The movie also featured first-rate performances from T.I. “Tip” Harris and David Dastmalchian as Scott and Luis’ fellow crew members, Dave and Kurt, who somehow managed to form quite the little screen team by the end of the film. Their discussion of the 1997 movie, “TITANIC” had me rolling on the floor with laughter. “ANT-MAN also featured fine performances from Judy Greer, Bobby Cannavale, a very funny Wood Harris, and a very charming Abby Ryder Fortson, who portrayed Scott’s daughter Cassie. Rounding out this cast was Martin Donovan, who portrayed a former S.H.I.E.L.D. top official/HYDRA mole Mitchell Carson. Although his appearance in the movie was not as long as the others, Donovan did a great job in setting up the malevolent Carson as a future threat in the Marvel Cinematic Universe. By the way, Donovan had worked with Paul Rudd in the 2000 movie, “THE GREAT GATSBY”; and with Michael Douglas in the 2006 political thriller, “THE SENTINEL”. To ensure the movie’s tie-in with the MCU, “ANT-MAN” featured cameos from Hayley Atwell (Peggy Carter), John Slattery (older Howard Stark) in the prologue; and Chris Evans (Steve Rogers) and Sebastian Stan (Bucky Barnes). But for me, the real thrill came in the form of Anthony Mackie as Sam Wilson aka the Falcon. His surprise appearance, along with that crazy fight scene between his character and the lead proved to be one of the movie’s highlights for me.

“ANT-MAN” is not the type of Marvel film that would strike anyone as mind blowing or epic. And there are those fans who are still castigating it for not being written and directed by Edgar Wright. I personally do not care. I enjoyed the movie very much. Thanks to Peyton Reed’s direction, a great cast led by Paul Rudd and a very unusual screenplay written by Rudd and Adam McKay that featured a strong, offbeat humor; I enjoyed the movie very much. In fact, I would go far as to say that “ANT-MAN” was one of the most unusual Marvel productions I have seen. Probably the most unusual. And that makes it unique for me.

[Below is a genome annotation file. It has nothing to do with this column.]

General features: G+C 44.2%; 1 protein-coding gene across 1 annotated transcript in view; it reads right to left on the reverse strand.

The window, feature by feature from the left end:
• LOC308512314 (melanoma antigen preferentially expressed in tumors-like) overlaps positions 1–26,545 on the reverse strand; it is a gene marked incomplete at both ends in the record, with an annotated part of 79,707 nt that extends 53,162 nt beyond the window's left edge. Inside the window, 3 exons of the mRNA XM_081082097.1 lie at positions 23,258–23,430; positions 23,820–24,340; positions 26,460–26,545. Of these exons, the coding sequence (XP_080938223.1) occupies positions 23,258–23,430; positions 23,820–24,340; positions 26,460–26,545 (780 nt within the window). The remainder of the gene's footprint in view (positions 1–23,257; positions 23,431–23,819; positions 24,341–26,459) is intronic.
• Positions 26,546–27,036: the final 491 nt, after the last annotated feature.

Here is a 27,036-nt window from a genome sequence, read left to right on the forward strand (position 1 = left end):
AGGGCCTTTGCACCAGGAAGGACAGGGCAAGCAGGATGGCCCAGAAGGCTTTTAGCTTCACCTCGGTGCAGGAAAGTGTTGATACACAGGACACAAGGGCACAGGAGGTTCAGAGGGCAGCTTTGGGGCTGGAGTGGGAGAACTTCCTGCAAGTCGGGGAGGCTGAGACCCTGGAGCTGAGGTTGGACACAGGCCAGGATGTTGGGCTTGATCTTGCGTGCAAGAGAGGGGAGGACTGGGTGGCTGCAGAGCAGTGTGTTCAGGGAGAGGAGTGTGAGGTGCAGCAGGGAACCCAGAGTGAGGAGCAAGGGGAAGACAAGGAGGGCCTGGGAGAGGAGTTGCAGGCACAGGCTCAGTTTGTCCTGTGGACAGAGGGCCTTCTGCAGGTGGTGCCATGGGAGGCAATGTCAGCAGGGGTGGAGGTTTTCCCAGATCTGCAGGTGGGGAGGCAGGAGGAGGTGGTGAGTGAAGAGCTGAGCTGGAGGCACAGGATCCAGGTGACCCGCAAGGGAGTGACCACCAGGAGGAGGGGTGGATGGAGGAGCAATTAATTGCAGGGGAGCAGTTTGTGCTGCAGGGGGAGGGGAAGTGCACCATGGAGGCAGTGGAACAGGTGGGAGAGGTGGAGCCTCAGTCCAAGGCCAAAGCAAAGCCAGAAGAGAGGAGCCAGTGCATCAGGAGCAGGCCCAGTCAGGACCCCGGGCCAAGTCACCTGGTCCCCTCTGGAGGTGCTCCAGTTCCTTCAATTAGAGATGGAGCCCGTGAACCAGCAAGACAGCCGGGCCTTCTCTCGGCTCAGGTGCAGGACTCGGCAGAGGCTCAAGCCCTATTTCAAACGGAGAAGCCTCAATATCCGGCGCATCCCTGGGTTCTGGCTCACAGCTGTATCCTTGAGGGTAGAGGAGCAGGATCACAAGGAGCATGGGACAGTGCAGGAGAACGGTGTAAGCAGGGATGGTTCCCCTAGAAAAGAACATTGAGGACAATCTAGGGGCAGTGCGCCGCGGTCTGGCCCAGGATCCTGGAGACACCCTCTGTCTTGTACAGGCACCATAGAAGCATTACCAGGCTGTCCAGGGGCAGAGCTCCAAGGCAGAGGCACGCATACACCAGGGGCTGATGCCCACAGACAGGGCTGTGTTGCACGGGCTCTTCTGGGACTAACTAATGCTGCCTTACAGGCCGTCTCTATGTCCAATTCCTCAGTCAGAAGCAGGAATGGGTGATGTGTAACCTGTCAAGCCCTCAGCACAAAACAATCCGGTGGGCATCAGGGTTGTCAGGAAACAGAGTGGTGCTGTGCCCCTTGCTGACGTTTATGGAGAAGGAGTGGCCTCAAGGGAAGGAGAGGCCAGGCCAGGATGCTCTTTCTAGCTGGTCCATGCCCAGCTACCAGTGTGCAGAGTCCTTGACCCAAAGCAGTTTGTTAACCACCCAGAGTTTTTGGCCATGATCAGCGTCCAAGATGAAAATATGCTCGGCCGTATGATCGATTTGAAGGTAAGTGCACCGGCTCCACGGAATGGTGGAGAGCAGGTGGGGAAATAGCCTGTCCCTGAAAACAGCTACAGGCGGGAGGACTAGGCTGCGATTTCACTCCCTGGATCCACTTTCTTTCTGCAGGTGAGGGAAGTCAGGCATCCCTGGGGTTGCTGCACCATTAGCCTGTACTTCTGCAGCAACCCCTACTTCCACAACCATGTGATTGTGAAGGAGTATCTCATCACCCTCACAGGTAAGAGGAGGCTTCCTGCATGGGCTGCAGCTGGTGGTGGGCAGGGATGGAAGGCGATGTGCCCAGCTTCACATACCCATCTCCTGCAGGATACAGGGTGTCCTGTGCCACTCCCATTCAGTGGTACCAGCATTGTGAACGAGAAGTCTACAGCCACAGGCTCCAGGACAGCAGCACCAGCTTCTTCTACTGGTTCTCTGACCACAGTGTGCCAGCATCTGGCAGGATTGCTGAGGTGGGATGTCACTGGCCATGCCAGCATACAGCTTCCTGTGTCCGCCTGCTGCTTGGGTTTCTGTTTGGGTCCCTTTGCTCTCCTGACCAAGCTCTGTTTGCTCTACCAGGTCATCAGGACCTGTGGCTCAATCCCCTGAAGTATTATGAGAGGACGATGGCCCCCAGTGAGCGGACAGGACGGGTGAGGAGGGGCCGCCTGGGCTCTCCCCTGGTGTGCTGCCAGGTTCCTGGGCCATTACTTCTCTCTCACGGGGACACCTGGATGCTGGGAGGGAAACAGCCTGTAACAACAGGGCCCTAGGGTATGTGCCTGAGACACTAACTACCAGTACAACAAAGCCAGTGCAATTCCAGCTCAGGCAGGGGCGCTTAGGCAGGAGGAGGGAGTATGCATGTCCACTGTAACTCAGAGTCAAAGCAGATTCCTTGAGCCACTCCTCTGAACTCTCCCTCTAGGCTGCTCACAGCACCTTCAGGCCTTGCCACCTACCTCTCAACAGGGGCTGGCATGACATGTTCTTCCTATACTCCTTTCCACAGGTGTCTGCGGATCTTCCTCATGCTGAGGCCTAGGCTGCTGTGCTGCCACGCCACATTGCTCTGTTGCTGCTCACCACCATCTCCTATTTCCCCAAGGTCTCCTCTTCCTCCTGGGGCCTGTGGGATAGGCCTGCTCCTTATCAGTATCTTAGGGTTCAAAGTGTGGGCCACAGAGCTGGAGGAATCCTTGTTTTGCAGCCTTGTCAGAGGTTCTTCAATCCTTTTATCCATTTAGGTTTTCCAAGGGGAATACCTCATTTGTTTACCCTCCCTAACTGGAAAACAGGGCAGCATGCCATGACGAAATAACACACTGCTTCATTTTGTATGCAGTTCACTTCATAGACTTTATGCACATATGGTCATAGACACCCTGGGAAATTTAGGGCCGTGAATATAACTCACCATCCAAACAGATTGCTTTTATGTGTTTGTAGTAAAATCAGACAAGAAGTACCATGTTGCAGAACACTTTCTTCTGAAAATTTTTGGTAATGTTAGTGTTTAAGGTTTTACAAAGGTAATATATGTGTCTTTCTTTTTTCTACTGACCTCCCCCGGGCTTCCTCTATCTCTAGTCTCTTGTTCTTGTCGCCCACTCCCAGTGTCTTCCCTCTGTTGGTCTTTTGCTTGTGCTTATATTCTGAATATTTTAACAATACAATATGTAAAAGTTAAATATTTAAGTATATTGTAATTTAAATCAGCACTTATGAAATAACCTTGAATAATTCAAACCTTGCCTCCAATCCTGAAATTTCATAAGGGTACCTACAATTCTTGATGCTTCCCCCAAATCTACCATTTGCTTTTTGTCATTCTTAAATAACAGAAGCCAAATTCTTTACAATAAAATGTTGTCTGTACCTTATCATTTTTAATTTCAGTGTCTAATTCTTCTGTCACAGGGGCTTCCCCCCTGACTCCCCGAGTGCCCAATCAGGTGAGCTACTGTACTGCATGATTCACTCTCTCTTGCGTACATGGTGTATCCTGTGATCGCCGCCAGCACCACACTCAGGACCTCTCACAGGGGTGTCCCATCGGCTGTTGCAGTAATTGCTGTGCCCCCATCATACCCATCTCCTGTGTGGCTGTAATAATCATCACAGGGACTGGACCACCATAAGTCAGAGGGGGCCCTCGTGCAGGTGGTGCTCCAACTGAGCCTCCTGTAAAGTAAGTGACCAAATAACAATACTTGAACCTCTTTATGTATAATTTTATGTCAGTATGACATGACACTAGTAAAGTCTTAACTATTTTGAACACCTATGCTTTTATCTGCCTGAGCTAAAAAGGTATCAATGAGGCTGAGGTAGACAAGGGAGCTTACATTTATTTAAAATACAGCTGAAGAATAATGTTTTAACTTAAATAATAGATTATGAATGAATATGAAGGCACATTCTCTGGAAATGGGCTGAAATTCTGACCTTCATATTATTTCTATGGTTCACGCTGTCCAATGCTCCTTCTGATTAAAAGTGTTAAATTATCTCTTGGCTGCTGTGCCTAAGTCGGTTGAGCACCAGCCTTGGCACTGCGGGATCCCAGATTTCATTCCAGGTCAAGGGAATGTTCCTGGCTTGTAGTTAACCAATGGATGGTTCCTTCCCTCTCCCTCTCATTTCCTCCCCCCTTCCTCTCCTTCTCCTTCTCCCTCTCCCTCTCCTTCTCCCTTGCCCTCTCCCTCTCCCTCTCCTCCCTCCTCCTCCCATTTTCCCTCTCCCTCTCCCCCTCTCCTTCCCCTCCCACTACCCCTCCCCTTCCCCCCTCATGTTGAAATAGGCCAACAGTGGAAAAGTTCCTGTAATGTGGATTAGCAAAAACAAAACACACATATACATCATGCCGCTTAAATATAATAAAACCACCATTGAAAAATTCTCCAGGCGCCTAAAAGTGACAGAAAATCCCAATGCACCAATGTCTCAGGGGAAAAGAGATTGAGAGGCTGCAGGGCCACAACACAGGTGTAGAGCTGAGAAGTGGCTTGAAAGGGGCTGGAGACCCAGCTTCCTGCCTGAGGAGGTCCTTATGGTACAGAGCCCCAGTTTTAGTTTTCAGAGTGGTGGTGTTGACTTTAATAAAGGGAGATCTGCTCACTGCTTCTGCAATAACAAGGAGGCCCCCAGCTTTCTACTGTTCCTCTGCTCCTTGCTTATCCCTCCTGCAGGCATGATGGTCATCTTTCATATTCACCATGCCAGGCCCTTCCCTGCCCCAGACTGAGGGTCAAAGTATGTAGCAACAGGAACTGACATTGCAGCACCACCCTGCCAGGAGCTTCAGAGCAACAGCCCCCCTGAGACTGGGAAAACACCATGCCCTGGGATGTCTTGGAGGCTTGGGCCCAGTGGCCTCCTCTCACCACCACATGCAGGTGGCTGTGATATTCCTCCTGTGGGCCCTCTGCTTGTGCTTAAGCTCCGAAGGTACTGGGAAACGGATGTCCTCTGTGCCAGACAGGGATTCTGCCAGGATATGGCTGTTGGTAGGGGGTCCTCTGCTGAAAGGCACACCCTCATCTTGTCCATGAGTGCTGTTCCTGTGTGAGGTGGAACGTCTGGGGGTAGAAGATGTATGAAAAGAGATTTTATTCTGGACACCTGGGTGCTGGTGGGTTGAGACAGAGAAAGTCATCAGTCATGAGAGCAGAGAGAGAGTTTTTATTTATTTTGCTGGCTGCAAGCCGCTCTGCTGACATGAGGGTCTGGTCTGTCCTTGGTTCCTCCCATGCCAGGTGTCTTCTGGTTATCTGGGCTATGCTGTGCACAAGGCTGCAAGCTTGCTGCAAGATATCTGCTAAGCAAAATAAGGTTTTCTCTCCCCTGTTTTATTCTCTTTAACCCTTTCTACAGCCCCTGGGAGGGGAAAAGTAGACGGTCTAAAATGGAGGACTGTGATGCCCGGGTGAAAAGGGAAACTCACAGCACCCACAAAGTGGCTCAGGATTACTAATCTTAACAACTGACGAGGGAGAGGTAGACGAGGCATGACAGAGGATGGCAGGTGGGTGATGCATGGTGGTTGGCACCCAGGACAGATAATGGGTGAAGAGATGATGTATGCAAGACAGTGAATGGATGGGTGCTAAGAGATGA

“THE AVENGERS: AGE OF ULTRON” (2015) Review

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“THE AVENGERS: AGE OF ULTRON” (2015) Review

The Marvel Cinematic Universe, which first began back in 2008, edged closer to the completion of its second phase with the release of “THE AVENGERS: AGE OF ULTRON”. This second film featured the return of the team of superheroes that saved Earth from an alien invasion in the 2012 film, “THE AVENGERS”.